You may have seen or heard our recent advertisements regarding Section 18 of the America Invents Act. This provision would make it easier for big banks and financial institutions to infringe on business method patents, and could set a dangerous precedent for the influence of big business on issues like patent reform. In spite of opposition to Section 18 from both sides of the aisle, the House passed the America Invents Act on June 23, 2011 without removing Section 18, and soon that bill will be voted on by the U.S. Senate.
We are still concerned about the unintended consequences of this provision, and others share our concerns.
The New York Times’ Andrew Ross Sorkin recently discussed this topic in an article titled “In a Bill, Wall Street Shows Its Clout,” stating:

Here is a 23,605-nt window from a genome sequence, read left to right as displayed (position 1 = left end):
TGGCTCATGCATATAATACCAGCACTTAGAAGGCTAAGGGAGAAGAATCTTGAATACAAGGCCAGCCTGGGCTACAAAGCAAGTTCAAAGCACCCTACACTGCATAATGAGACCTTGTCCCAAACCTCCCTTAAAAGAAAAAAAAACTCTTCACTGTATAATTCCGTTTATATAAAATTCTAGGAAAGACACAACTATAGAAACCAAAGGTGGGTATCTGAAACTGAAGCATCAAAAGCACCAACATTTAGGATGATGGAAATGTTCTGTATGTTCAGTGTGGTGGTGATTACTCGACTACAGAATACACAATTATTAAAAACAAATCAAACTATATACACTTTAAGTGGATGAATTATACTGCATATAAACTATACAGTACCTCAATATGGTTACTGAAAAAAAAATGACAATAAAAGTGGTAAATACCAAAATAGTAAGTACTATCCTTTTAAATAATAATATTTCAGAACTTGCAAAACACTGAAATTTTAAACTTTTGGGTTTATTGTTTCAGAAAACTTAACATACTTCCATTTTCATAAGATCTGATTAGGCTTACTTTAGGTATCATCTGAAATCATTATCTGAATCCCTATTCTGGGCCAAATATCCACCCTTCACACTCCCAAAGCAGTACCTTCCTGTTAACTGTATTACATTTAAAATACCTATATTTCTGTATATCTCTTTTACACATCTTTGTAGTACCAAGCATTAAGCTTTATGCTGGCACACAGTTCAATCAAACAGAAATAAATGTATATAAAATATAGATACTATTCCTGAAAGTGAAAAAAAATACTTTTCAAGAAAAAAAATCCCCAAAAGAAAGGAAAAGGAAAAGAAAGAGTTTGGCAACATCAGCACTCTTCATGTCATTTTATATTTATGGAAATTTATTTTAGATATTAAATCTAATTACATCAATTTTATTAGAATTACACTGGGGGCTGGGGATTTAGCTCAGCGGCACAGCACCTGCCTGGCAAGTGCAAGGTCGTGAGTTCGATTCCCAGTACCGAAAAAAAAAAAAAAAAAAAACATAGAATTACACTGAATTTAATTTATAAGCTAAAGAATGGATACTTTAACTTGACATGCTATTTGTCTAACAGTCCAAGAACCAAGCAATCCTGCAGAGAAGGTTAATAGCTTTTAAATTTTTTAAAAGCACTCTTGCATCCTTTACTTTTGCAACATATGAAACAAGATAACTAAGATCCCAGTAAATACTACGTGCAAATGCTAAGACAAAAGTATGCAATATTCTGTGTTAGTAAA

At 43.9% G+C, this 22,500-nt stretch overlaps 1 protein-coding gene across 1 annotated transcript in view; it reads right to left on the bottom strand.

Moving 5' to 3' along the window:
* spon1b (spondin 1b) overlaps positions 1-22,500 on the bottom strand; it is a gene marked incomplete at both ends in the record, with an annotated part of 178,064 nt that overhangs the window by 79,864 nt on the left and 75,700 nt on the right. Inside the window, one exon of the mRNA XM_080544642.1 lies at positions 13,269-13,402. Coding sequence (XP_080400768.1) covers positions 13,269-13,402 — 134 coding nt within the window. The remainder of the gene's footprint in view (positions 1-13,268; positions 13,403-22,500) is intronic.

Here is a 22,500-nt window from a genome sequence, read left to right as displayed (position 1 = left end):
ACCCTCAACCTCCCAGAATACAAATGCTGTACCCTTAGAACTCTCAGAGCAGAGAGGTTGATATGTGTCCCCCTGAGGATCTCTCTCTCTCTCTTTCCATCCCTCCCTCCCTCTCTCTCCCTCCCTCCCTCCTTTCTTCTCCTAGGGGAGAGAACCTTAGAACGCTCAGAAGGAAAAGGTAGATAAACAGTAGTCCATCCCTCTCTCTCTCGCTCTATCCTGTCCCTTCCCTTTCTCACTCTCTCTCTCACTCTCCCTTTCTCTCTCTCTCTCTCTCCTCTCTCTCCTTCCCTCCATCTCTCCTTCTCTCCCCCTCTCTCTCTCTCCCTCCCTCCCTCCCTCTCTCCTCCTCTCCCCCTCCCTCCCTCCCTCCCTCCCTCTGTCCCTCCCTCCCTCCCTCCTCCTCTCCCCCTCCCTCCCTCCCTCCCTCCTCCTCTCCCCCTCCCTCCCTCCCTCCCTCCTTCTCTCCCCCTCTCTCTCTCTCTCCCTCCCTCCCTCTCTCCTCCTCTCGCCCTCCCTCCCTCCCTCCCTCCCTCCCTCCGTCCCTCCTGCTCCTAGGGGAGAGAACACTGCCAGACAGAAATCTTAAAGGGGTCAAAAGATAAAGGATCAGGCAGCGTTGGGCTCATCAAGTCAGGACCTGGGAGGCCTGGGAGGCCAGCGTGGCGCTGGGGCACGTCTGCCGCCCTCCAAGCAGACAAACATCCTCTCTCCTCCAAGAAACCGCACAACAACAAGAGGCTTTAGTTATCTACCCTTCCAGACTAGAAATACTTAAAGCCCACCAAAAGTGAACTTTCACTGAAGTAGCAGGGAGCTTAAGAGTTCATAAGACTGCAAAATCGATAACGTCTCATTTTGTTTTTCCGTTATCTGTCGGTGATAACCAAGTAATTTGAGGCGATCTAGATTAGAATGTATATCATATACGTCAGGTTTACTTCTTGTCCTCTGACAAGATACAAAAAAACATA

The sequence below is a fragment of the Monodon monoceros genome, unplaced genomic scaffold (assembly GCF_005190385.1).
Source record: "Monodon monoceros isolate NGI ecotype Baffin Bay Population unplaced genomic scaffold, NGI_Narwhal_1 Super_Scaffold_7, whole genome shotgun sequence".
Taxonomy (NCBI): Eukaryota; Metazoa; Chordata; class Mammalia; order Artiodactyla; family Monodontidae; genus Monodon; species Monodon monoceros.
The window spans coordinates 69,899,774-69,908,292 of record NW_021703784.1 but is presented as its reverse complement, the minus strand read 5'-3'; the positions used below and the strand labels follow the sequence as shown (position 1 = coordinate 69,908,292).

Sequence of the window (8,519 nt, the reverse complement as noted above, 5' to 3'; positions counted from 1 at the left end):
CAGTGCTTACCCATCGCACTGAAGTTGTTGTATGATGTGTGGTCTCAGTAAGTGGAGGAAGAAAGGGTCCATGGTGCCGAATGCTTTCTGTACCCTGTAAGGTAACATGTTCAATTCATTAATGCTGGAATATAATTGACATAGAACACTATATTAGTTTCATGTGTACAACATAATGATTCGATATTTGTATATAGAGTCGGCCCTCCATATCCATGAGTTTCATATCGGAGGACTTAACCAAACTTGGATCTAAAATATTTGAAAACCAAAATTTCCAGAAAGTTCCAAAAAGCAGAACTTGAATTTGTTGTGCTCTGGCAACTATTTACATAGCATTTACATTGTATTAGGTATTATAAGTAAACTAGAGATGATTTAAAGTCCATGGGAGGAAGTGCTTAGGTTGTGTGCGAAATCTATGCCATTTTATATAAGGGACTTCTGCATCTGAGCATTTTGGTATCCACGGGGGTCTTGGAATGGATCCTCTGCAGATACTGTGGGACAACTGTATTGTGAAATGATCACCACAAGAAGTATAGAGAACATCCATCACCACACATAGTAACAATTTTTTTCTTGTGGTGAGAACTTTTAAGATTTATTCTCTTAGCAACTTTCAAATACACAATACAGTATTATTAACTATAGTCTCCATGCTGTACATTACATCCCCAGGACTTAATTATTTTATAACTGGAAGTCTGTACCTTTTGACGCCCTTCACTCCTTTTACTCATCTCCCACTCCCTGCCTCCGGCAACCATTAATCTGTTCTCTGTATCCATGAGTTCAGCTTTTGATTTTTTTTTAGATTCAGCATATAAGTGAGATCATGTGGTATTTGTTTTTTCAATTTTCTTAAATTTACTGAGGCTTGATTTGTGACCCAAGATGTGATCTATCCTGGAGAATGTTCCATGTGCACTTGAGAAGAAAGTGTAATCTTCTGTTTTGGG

Of course, in the grand scheme of things, a new patent law may seem to be unimportant or to affect only a few inventors.
But Section 18 represents a much larger issue: It is perhaps the most blatant demonstration of the lobbying power of Wall Street and, just as important, the willingness of Congress to support the interests of the banks, even in the face of clear evidence that the law has no purpose other than to benefit the financial services industry.
When anyone suggests that Wall Street owns Congress — whether true or not — Section 18 will be Example A of a pork-barrel project for Wall Street. For lack of a better cliché, it might even be considered another backdoor bailout of the banks.
Additionally, patent expert and former Chief Judge Paul Michel also weighed in on Section 18 in the Patently-O blog, “Rein in the Big Bank Bail-Out,” calling out the special interest sections that bail out big banks.
We will continue to educate inventors and Members of Congress on the risks of Section 18. Contact your Senator to remind them that ideas are valuable and ask them to remove Section 18 from the America Invents Act.